- Posted October 25, 2011 by
This iReport is part of an assignment:
Torrential Rain, Mudslides & Massive Flooding in Cinque Terre, Italy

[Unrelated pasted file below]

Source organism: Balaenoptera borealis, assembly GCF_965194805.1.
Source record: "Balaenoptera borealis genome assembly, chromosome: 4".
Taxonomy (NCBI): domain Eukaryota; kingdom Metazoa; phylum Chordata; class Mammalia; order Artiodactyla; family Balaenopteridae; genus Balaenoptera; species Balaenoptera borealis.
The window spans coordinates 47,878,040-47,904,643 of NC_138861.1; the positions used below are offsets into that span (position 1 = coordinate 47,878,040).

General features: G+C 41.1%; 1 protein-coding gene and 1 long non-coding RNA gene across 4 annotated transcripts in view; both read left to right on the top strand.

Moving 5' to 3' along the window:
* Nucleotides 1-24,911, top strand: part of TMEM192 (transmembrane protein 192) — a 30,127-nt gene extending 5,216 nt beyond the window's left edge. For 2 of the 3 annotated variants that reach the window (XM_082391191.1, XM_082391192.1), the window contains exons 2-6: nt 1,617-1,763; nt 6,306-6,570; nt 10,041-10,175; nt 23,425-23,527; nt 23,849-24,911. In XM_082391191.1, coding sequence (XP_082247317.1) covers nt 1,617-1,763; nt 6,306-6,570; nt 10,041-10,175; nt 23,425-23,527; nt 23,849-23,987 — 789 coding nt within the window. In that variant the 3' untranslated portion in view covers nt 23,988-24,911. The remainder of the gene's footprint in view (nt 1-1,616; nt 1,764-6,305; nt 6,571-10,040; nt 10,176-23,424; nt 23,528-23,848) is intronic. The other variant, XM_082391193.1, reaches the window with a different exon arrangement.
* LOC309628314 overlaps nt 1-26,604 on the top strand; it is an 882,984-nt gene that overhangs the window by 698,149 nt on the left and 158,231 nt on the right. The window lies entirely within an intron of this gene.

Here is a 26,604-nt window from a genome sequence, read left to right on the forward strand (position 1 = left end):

Tuesday, October 25, 2011 - Heavy rain started in the morning when we left Monterossa and took the train to the neighboring town of Vernazza. As soon soon as we arrived at the train station we noticed slight flooding as the water bubbled up through the drainage outlets on the main street that runs through the center of Vernazza. By late afternoon, people began retreating to higher ground. And, at sometime between 3:00-4:00PM a giant wall of mud, water and debris raced down the mountainside into the heart of Vernazza. From our view at our rented apartment just below the castle, we could see this massive wave crash over the train station terminal (over 4 stories high) and wash away everything in its path. Cars, tables, chairs, telephone poles and small boats were immediately washed down the newly created river into the sea. Heavy rain continued on and off throughout the night. With electricity and water lines knocked out of service, many stranded tourists and locals retreated to the Ristorante Al Castello at the top of the hill next to our apartment. The owner, Monica, generously provided food and drinks to well over 100 people, asking nothing in return. Locals and tourists alike piled into nearby residences to seek shelter and sleeping quarters until daybreak. We awoke to sirens, church bells and helicopters flying above to access the situation. As the National Guard started lowering supplies and rescue workers into town, people began to gather at the sea wall to clear the debris clogging the drainage openings in the wall. By noon, many of the tourists (including my wife and I) were quickly evacuated into a boat because it was the only way out of town due to the fact that the roads and railways were heavily covered in mud and debris. Many of the tourists on board had to flee with whatever they could carry and the rescue boat eventually arrived in the nearby town of La Spezia. Our thoughts and prayers go out to the local residents who are in the process of rebuilding and recovering from this natural disaster that struck quickly and without much warning.